Pleasure–Way argues against this conclusion by contending that what constitutes a “commercially different good” should depend on whether the altered good is “identifiable” as the pre-alteration good and that a motorhome is identifiable as the van from which it emerged because the vehicle identification number (VIN) remains. Appellant's Br. at 43–47 (relying on Press Wireless). We reject this view. It does not fit the regulation, and it is not supported by Press Wireless.
The regulation addresses a universe of situations in which an exported good has been modified to become the later imported good, and it distinguishes some such modifications from others based (as relevant here) on whether the resulting good is commercially different from the original. If so, the favorable duty treatment is unavailable. The basis of distinction—whether the resulting good is “commercially” different from the original—has very little to do with whether it is possible to recognize the original embedded in the altered good. And such identifiability certainly is not a decisive fact, as Pleasure–Way urges—even in the specific situation where there happens to be an unrelated regulatory regime that enables recognition of origins through assigned information-encoding numbers, such as VINs.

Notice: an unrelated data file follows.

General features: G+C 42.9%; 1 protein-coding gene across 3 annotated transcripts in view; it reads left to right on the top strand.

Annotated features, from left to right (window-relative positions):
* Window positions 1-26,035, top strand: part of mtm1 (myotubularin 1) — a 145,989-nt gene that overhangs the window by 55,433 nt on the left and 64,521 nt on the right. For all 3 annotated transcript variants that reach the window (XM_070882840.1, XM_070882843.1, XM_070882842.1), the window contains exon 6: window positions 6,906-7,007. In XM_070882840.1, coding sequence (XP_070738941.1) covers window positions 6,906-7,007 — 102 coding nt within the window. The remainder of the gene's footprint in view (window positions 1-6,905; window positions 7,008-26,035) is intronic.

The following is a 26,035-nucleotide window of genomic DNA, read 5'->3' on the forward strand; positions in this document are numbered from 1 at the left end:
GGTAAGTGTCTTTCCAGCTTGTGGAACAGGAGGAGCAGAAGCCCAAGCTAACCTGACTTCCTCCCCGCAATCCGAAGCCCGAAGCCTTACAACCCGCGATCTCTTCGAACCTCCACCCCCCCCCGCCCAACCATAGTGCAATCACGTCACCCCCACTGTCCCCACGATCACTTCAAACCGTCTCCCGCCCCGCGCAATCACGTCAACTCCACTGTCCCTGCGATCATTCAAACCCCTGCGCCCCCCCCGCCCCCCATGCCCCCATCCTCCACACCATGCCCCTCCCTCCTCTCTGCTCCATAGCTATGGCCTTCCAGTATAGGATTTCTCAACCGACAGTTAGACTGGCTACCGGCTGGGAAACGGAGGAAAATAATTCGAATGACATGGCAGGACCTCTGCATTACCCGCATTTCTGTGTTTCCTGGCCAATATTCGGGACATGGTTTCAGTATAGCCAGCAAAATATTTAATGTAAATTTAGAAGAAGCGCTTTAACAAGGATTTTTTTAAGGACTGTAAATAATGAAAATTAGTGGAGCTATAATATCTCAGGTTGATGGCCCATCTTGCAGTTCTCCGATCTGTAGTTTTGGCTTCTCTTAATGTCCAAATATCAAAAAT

The conclusion that identifiability of the exported good in the re-imported good does not equate to lack of commercial difference is confirmed by the regulation's illustrative example—involving glass mugs tempered and etched abroad that thereby became “commercially different products with distinct new characteristics.” 19 C.F.R. § 181.64(a). There is no mention of whether or not the exported mugs could be readily identified in the reimported products. The example focuses solely on whether the “distinct new characteristics” conferred by tempering and etching changed the commercial nature of the good, id., which depends on the commercial characteristics of the original and resulting goods, not whether one is still discernible in the other.